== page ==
paths outside the project directory

  • installing files
  • /tmp directories
  • getting the containing directory of a makefile or a shell script (MAKELIST)


Makefile recipes are in effect shell scripts. At times it may be beneficial to move code out of a recipe and into a separate shell script.

Extracting a shell script from a recipe is easier when the recipe has few Makefile variables.

The shell script should not know about file names. Ideally, the shell script should read from standard input and write to standard output. The dependency DAG is in the makefile. Yes, this means sometimes passing lots of arguments to the script. If you need to move or rename files in the directory, you can do it all in the Makefile.

tmp files.

Extracted shell scripts should be kept in the project directory under source control. If a subdirectory is desired for extracted shell scripts, bin is a good choice.

There is a tool called shellcheck which finds a lot of errors and risky idioms. It is available in package managers such as brew and apt.

The shell script should have a prologue to make its behavior agree with the the SHELL and .SHELLFLAGS variables in the prologue of the Makefile:

#!/usr/bin/env bash

set -eu -o pipefail

Here is an except from the bash man page describing the -e flag:

Exit immediately if a simple command exits with a non-zero status. The shell does not exit if the command that fails is part of the command list immediately following a while or until keyword, part of the test in an if statement, part of a && or || list, or if the command's return value is being inverted via !. A trap on ERR, if set, is executed before the shell exits.

Some commands exit with a non-zero status in conditions which should not always be treated as errors. For example, grep when no lines match, and diff when the files being compared are different. The || true idiom handles this:

# remove comment lines, if any:
grep -v '^#' > || true

The -u flag causes bash to treat unset variables as an error when encountered in parameter expansion. To source a file which references unset variables:

set +u
source ./
set -u

Use "$@" to pass the command line or function parameters to a command when you want the command to get the same number of parameters. If you want to combine the command line or functions parameters to a single parameter, use "$*". $@ and $* will expand to at least the number of parameters that the shell or function received. If any of the parameters contained whitespace the command will receive more parameters than the shell or function did.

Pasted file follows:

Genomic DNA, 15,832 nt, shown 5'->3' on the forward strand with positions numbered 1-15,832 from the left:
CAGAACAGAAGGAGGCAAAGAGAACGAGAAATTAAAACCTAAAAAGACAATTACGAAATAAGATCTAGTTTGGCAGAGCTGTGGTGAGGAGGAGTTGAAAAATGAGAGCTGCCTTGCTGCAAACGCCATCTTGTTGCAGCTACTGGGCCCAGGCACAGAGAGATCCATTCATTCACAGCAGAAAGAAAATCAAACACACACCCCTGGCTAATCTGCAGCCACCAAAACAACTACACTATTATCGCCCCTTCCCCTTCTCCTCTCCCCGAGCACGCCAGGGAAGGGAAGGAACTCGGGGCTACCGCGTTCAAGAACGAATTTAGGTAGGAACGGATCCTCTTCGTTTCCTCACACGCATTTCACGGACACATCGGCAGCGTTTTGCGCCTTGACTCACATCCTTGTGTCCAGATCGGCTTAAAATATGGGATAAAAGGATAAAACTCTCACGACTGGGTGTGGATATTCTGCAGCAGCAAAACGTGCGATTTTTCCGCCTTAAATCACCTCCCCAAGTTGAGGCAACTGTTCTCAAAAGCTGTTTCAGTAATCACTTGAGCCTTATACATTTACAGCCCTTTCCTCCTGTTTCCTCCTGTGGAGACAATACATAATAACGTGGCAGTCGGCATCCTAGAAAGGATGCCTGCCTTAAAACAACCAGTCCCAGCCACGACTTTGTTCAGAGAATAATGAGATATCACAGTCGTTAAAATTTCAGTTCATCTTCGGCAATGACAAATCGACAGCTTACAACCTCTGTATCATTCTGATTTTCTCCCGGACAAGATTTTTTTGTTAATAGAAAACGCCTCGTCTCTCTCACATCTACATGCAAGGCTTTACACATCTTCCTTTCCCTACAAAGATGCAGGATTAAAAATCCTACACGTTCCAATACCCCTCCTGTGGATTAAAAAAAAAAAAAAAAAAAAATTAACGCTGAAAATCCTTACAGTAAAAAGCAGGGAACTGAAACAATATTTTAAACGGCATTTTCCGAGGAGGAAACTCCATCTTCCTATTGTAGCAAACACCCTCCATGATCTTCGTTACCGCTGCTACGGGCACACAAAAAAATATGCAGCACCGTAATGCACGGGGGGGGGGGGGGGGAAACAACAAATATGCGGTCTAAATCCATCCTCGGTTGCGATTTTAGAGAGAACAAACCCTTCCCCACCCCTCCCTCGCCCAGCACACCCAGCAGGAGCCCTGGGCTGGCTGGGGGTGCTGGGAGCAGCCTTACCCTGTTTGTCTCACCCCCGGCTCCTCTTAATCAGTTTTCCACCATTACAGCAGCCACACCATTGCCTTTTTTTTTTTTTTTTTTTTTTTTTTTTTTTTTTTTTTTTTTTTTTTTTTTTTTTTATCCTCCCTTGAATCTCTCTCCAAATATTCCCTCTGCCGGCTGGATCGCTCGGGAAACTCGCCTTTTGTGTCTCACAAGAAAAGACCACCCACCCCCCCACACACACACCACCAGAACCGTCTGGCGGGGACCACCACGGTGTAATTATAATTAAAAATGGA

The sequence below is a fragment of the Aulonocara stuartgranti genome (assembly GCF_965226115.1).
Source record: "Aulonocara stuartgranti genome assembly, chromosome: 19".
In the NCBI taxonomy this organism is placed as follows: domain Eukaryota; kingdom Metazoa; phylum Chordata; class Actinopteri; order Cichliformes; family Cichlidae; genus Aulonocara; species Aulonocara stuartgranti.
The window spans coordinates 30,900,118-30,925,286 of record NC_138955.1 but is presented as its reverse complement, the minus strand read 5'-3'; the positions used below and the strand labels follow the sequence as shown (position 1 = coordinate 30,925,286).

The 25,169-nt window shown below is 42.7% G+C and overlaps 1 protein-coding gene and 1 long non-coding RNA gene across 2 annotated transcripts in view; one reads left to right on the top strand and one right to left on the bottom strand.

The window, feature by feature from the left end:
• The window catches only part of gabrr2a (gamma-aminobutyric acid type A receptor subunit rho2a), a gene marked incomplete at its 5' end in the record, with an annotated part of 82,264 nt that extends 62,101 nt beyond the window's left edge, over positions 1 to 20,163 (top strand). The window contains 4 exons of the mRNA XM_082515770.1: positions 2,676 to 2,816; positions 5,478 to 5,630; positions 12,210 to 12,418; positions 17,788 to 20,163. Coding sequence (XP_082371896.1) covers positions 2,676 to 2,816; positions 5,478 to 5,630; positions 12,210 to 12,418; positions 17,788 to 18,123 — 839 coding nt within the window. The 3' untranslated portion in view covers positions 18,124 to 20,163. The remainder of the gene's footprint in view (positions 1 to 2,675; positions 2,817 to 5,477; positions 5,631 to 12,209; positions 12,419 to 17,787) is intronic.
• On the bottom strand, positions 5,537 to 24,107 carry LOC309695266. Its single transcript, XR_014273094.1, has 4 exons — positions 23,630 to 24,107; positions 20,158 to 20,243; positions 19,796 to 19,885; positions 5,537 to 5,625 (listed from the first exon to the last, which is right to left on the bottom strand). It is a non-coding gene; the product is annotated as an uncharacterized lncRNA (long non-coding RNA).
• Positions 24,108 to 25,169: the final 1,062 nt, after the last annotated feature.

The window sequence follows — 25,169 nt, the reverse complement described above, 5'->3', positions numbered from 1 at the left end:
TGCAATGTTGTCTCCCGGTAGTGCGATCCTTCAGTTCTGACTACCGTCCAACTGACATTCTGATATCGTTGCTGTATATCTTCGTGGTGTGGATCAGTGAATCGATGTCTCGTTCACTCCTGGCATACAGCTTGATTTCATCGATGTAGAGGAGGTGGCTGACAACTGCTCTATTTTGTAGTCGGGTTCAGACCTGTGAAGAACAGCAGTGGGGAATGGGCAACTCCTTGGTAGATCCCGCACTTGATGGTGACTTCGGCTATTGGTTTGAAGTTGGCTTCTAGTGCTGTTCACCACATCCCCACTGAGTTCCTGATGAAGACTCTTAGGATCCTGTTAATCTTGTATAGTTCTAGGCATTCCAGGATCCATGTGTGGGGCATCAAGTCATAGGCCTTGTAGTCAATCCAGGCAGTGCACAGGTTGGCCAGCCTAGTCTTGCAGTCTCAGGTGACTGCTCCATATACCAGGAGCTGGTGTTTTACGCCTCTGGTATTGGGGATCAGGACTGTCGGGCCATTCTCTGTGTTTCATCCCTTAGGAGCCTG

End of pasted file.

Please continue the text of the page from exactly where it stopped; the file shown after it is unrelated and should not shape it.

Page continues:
Filenames which contains spaces or which start with hyphens present hazards when shell scripting. In a makefile project they are avoided by renaming any files with external provenance as soon as they are acquired. When iterating over files with for, do not use command substitution to generate the list of files. Use the built in shell globbing operator * instead. When passing a list files generated by a fileglob, the double hyphen will prevent any files with hyphens at the start from being interpreted as flags:

cat -- * > all.txt

The above will work with file names with spaces. The code gives another example:

cp -- "$source" "$target"
  • use $( ) instead of ` `
  • double quote all variables in [ ]; or use [[ ]] instead of [ ]
  • use readonly and local

Bash scripts should not depend on the working directory of the invoker. If the bash script calls other executables in the same directory, here is a reliable way to get that directory:

bin_dir="$( cd "$( dirname "${BASH_SOURCE[0]}" )" && pwd )"

An example of how to write an error message:

msg='the export failed'
echo "[ERROR] $(date) $0: $msg" >&2

Here is an example of how to perform cleanup after an error condition:

function cleanup {
    rm -f "$tmp_dir"

trap cleanup ERR

trap is used to register a signal handler. The ERR condition is a pseudo-signal which fires when a command fails. It fires in the same situations as when a command failure would cause the shell to exit running under the -e option.

The script shellcheck looks for errors in shell scripts. A package of the same name exists in both Homebrew and Apt:

    $ apt install shellcheck

    $ shellcheck

Comments can be used to prevent certain checks on certain code:

# shellcheck disable=SC2016
echo 'Modifying $PATH'


Unless otherwise stated, the content of this page is licensed under Creative Commons Attribution-ShareAlike 3.0 License